The French museum is the first cultural institution to start working on closer ties with the Islamic regime after the US imposed sanctions on Iran in 2016 over the country’s nuclear programme.

François-Henri Mulard’s Napoleon Receives the Persian Ambassador at Finkenstein Castle, 1810. The artwork will be displayed at the Louvre-Lens.
Source: Château de Versailles/RMN-GP/Franck Raux/The Art Newspaper

Despite increased tensions in the Middle East, the Louvre Museum and the Iranian government launch a series of exhibitions and archaeological projects. The four-year plan was agreed in 2016, but the first results of the collaboration haven’t been seen until 2018.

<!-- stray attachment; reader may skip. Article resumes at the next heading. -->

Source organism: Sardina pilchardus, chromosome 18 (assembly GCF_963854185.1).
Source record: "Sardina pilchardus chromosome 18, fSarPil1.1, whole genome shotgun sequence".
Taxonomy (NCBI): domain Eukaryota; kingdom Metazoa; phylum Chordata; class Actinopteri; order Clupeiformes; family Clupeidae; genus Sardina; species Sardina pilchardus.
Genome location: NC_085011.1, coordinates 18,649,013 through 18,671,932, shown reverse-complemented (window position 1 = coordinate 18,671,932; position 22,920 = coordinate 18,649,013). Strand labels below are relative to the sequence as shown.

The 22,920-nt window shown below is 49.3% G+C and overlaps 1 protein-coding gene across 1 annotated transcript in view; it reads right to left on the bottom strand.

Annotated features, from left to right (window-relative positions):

Representatives of France and Iran attended the opening of the exhibition of artworks from the Louvre’s collection at the National Museum of Iran in Tehran. The show runs from March 5 to June 3.

As part of the collaboration, the Louvre-Lens will show the exhibition The Rose Empire: Masterpieces of Persian Art from the 19th century on March 23-June 23. The exhibition displays items from the collection of the Persian Qajar dynasty (1786-1925).

Also, the Louvre’s Islamic art department launches an archaeological mission to carry out a new dig on the ancient Silk Road in eastern Iran.

The Louvre-Lens will be the first European institution to survey a period that represents “the entry of Persia into the modern world”, the Art Newspaper quotes head of the Louvre’s Islamic department Yannick Lintz as saying.

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